you wait patiently b/c you
  people expect that the newer
                                     expect that the newer product
  version is way better than the     will be so much better than the
  old one.                           old one that’s out now.
               Demand                                     Demand
               goes                                       goes
               for                                        for
               iPods                                      CDs
    Factor #5: Changes in Substitutes
Increase in Demand                        Decrease in Demand
• Items that can be substituted…          • When the price of one goes up,
   (drink orange juice instead of milk)     the price of the substitute also
   (eat waffles instead of pancakes)        goes up b/c the 2nd product
• When the price of one goes                wants to keep up with the
  down, the price of the                    competition. But, consumers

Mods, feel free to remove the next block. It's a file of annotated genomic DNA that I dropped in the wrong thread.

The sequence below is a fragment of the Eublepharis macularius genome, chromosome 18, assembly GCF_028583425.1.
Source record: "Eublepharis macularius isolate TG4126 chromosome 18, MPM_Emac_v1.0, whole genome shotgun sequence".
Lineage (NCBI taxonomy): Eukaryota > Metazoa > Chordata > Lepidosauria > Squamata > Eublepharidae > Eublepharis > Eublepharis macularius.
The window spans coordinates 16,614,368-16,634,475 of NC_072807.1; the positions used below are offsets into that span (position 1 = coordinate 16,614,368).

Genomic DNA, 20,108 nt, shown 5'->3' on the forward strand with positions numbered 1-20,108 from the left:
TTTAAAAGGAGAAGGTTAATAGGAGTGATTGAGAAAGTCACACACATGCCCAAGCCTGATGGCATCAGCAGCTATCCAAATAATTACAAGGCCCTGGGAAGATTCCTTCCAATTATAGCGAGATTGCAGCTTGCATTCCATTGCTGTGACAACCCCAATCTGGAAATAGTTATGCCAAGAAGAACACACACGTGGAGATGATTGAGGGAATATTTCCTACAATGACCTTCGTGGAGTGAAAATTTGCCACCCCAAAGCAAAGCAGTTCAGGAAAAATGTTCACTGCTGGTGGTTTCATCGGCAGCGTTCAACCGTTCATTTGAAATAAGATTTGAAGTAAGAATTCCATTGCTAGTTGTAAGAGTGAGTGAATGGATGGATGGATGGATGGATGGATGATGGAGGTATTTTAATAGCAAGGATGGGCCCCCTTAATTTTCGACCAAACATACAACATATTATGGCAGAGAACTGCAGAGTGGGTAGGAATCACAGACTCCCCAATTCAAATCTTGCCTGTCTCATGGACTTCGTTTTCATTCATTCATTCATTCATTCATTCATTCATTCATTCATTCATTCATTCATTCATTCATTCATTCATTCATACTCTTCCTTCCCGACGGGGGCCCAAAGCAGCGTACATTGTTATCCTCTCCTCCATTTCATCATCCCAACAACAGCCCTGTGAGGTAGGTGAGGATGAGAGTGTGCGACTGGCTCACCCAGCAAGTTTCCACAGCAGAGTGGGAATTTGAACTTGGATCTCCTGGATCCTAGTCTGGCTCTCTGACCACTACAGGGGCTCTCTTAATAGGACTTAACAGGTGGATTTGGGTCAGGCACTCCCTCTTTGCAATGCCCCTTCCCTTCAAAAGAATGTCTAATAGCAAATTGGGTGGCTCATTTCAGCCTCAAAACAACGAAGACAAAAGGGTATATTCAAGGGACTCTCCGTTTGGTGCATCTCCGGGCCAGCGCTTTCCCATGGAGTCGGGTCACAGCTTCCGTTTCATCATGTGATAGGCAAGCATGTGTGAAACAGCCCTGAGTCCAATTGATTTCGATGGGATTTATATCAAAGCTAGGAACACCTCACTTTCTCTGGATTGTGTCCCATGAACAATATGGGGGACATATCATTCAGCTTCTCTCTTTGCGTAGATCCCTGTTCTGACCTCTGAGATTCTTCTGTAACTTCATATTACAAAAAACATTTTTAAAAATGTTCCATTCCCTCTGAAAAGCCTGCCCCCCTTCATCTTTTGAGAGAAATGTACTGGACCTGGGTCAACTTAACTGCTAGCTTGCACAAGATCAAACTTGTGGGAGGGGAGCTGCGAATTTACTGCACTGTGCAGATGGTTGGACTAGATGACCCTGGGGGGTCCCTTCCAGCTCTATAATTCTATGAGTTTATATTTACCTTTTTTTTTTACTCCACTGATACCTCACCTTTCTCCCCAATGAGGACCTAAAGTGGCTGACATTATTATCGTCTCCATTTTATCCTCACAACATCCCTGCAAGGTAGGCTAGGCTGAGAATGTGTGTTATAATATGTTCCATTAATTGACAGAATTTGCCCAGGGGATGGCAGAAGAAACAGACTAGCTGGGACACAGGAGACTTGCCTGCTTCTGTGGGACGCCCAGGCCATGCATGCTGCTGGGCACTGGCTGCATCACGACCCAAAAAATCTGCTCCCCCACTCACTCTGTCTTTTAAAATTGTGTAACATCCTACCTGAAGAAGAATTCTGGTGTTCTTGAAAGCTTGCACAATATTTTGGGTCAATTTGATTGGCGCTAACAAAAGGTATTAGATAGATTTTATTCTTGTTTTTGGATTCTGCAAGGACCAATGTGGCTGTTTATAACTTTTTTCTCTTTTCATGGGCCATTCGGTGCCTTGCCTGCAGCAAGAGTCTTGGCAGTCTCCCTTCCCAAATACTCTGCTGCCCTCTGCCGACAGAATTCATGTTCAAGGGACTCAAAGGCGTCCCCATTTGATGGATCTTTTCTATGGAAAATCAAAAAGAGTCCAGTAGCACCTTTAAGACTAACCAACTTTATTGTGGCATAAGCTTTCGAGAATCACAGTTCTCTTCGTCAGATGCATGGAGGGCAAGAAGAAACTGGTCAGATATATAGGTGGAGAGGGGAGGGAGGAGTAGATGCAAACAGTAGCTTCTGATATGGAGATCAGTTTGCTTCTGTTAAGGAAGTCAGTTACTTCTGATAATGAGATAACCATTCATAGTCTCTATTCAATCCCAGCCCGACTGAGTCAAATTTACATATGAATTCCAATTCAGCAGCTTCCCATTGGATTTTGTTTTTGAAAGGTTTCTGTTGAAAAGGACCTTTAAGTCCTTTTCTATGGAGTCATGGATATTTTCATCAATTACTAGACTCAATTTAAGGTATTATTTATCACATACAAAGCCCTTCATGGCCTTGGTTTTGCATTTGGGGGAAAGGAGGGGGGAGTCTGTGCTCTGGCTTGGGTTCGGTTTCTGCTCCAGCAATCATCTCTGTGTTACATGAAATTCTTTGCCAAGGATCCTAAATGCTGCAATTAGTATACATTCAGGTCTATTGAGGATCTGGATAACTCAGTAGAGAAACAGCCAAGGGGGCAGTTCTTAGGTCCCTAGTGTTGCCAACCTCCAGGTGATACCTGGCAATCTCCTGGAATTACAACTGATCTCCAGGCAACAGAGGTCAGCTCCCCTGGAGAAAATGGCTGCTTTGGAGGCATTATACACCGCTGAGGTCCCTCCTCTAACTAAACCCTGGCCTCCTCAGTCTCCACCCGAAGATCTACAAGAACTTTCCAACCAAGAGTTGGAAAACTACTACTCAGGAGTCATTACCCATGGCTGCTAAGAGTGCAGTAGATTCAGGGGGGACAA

substitute also goes down b/c             don’t like when prices go up.
  the 2nd product doesn’t want to           Demand goes
  lose customers. Demand goes

Factor #6: Changes in Complements
• Items that are used                      Price of DVD goes
     –   sugar & Kool-Aid
     –   waffles & syrup
     –   lamp & light bulbs
     –   DVDs & DVD players

 •When the price of one                   Price of DVDs goes
 goes up, the price of the
 complement goes down.

(Usually, consumers aren’t willing to pay for two goods increasing at the same time!)
   Elastic vs. Inelastic Demand
      First, remember that anything that is “elastic” can be
                   stretched and it’s flexible.
Elastic Demand:
• when the price changes, we are not affected by it
  b/c we can find a substitute to replace that
  particular good or service.           price of coffee

The price can go way up, and demand will change or
stretch b/c we will buy a cheaper coffee…demand
changed…demand stretched.
                Inelastic Demand
  Anything that is “inelastic” can’t be stretched, it’s not
  flexible, it stays the same & remains still.

  Inelastic Demand:
  • when price changes, we are affected b/c there
    isn’t a substitute to replace the item needed

•price of prescription medicines
                             The price can go way up, and demand
                             will not change or stretch. Demand
                             will stay the same b/c people need their
                             medicine…inelastic demand.
    Demand is your

to buy a good/service
You! You! You!

You are the consumer!
 You are DEMAND!